March 8, 2010:
Building on what they learned in Iraq, American troops in Afghanistan are relying more on foot patrols to avoid IEDs (Improvised Explosive Device, usually mines, booby traps and roadside bombs). There are few roads in Afghanistan, and most of them are unpaved. That makes it easier to plant roadside bombs. But by using foot patrols more often, the IED tactics become much less effective. Currently, about 60 percent of NATO casualties are to IEDs, almost all of them used against vehicles.
Infantry on foot must still be alert to the possibility of IEDs. The enemy knows they have little chance of success in a shoot out with Americans, and thus prefer to try hitting U.S. troops via what amounts to a remote ambush. While this tactic has a low probability of success, it's more certain, and a lot safer, than a firefight. Troops on foot patrol are still in danger of IED casualties, usually when they repeatedly patrol along the same route, or when one of their waypoints becomes known. The terrorists have bomb planting teams that can work quickly to emplace and camouflage an IED.
While air cover (a helicopter or UAV), is often assigned for convoys, foot patrols rarely get it, unless there is a high probability that hostile forces would be in the area. Even then, it's not a sure thing that the UAV will catch the enemy planting the IED. The enemy will sometimes plant several IEDs at places where patrols might pass. If the enemy has enough resources to plant a lot of IEDs, and risk losing most of them (as is usually the case, because most are spotted and destroyed by U.S. troops), or just gets lucky, they will be able to set an IED off close to a foot patrol. Since these IEDs often use large explosives (a barrel filled ammonium nitrate fertilizer and fuel oil), the effect is the same as using heavy artillery on the troops. Infantry in the open (standing up) are very vulnerable to this kind of attack. If in an area with these determined IED builders, patrols can carry a portable electronic jammer, which will either neutralize the IED detonating system, or force the bombers to use wires, which are easier to detect.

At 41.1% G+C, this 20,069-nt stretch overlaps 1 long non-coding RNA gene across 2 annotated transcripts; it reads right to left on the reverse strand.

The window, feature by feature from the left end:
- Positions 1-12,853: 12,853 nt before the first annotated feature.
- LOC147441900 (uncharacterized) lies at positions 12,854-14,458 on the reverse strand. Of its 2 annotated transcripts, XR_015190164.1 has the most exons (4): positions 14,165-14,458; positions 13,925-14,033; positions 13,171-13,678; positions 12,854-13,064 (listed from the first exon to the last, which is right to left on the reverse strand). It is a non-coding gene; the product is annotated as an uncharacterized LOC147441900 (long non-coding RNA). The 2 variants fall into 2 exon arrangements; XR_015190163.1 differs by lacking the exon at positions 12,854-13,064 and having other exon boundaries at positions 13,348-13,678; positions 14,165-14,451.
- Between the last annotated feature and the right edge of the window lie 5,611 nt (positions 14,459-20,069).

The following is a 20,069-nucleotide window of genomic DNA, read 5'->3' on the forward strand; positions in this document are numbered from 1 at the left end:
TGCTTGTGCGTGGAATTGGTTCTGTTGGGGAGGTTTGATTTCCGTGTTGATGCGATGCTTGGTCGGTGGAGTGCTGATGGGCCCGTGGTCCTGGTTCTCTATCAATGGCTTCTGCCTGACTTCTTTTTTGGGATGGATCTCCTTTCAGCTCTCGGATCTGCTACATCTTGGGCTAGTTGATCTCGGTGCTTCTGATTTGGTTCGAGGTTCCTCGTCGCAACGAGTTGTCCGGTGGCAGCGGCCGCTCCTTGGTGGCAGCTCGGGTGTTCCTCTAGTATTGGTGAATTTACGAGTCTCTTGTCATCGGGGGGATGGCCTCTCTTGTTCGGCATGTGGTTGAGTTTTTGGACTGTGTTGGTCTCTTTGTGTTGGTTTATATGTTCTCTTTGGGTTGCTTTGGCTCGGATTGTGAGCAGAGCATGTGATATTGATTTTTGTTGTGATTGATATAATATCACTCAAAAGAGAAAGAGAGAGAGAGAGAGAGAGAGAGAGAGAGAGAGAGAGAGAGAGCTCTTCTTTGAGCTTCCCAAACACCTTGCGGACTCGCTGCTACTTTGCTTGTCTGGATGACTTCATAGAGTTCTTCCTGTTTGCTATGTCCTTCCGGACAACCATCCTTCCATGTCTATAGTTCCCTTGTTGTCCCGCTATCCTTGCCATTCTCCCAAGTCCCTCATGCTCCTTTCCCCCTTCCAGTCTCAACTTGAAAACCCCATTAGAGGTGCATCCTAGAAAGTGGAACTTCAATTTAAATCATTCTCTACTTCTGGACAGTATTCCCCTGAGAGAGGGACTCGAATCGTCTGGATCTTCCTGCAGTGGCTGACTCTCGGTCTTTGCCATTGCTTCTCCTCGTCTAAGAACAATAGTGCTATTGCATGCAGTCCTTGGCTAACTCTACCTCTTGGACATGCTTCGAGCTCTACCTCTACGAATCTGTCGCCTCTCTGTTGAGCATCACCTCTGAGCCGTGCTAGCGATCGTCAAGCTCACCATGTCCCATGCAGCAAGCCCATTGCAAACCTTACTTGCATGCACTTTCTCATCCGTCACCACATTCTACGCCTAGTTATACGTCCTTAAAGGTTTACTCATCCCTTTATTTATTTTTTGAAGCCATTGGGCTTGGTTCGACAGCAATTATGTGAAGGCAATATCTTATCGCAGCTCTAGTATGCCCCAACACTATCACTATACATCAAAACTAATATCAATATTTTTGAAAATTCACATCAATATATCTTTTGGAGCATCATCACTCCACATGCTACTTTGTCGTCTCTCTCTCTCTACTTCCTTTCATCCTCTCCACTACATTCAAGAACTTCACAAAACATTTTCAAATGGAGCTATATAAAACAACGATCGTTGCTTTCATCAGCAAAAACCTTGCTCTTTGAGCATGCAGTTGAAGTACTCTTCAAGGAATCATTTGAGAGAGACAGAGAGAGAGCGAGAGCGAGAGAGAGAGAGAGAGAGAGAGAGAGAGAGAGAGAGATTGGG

The foot patrols also enable the troops to maintain closer contact with local civilians. Even in southern Afghanistan, the Taliban is hated by most of the population. Thus the foreign troops are appreciated, because they cannot be bribed, and will always defeat the Taliban in a gun fight. Developing a relationship with the locals often leads to tips about where IEDs are planted, and who is planting them.